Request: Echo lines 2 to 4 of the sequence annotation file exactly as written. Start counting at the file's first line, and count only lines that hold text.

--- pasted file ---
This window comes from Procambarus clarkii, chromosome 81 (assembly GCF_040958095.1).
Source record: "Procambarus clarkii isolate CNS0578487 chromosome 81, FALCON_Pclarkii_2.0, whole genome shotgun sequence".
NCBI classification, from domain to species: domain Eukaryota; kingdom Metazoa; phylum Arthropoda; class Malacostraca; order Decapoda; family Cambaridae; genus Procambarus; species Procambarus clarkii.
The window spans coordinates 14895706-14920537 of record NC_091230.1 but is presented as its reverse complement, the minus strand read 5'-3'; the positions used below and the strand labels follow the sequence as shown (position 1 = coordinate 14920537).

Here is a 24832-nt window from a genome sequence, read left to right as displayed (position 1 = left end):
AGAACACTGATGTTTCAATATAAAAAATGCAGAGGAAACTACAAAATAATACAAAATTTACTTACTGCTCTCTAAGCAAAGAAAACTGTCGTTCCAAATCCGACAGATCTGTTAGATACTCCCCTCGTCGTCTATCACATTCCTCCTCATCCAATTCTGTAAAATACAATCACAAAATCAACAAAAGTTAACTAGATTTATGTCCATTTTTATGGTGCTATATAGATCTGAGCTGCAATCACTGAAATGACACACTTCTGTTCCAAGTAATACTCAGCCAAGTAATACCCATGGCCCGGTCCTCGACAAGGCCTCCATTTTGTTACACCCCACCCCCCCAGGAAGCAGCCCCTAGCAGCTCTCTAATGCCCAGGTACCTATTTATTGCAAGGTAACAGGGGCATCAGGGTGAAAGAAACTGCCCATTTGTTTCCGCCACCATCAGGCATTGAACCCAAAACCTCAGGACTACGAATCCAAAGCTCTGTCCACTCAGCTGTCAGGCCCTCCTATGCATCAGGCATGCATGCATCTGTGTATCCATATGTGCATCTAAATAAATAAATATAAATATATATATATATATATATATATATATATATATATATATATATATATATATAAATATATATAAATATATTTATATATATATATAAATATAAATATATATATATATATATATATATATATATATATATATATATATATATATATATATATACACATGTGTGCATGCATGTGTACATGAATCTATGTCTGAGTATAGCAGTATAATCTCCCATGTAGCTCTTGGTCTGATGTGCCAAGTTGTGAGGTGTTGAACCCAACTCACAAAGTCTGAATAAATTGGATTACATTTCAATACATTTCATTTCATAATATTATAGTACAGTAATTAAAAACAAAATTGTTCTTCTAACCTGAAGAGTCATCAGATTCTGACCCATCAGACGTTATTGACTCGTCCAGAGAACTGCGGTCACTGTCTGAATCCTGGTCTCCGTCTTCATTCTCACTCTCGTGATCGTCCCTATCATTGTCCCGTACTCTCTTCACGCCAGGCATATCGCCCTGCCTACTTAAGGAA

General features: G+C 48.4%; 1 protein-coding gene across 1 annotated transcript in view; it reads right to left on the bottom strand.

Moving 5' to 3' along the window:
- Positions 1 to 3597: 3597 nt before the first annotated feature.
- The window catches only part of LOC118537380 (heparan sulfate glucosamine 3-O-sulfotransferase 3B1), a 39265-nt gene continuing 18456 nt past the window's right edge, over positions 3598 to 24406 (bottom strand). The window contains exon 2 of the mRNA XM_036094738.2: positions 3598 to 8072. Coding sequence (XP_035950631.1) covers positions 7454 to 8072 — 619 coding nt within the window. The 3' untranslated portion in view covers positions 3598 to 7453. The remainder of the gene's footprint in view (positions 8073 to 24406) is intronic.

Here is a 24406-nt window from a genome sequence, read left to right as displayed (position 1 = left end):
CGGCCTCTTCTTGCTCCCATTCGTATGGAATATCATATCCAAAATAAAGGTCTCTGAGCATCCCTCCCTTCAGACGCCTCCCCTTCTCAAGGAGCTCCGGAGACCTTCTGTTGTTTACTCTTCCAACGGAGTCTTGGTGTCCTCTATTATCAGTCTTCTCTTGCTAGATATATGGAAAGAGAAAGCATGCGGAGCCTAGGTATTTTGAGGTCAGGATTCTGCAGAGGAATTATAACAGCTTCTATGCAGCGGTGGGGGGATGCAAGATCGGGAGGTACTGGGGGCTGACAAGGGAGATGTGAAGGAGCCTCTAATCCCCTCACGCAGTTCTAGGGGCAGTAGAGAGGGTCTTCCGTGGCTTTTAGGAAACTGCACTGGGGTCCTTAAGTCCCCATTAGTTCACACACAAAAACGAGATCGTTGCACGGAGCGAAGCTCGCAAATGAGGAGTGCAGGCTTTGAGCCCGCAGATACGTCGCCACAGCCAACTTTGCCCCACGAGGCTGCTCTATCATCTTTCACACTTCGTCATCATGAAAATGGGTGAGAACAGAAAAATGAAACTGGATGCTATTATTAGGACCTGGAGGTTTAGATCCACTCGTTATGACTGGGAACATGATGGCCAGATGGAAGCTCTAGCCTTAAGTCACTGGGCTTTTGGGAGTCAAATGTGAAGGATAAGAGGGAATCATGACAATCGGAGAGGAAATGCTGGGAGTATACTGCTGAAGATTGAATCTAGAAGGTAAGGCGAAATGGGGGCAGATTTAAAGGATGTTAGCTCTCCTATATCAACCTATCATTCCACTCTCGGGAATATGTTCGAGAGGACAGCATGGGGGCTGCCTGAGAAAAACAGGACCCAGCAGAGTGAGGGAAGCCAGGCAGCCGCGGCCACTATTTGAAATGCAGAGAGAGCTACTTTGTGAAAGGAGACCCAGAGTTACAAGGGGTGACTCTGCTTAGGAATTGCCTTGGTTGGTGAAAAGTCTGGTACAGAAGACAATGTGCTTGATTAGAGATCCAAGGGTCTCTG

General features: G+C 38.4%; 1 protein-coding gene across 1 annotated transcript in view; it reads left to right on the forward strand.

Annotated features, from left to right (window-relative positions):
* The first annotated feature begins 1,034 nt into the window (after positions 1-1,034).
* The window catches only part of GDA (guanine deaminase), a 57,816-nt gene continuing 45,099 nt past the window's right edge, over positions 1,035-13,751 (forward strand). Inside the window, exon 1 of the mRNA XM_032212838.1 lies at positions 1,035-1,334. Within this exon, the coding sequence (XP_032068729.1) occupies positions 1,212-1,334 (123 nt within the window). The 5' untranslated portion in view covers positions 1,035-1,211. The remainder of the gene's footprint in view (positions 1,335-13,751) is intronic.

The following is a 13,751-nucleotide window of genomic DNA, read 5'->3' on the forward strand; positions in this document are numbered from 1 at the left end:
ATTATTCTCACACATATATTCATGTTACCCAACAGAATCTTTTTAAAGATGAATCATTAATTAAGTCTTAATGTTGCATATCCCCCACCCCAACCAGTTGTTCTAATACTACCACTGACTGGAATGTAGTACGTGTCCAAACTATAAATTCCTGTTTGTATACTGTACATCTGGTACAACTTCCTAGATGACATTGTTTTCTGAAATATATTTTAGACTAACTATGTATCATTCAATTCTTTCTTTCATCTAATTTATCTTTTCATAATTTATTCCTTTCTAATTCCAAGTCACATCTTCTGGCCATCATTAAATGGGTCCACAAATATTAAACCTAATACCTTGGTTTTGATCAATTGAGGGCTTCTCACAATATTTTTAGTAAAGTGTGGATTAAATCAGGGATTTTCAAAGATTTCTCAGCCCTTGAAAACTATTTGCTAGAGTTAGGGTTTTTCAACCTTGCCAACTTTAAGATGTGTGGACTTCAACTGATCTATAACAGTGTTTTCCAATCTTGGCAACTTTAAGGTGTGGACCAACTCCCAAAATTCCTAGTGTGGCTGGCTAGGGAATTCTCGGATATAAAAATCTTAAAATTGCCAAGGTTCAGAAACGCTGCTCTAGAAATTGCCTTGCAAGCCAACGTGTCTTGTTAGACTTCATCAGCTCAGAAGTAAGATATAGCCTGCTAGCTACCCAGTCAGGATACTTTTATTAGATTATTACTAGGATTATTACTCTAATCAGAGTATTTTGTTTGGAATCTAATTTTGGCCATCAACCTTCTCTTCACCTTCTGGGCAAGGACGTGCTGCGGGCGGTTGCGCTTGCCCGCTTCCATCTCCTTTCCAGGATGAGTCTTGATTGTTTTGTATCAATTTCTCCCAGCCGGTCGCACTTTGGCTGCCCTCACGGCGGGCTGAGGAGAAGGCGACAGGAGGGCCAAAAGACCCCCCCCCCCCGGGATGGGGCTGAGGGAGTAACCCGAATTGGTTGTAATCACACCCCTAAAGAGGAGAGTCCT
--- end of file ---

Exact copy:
Source record: "Procambarus clarkii isolate CNS0578487 chromosome 81, FALCON_Pclarkii_2.0, whole genome shotgun sequence".
NCBI classification, from domain to species: domain Eukaryota; kingdom Metazoa; phylum Arthropoda; class Malacostraca; order Decapoda; family Cambaridae; genus Procambarus; species Procambarus clarkii.
The window spans coordinates 14895706-14920537 of record NC_091230.1 but is presented as its reverse complement, the minus strand read 5'-3'; the positions used below and the strand labels follow the sequence as shown (position 1 = coordinate 14920537).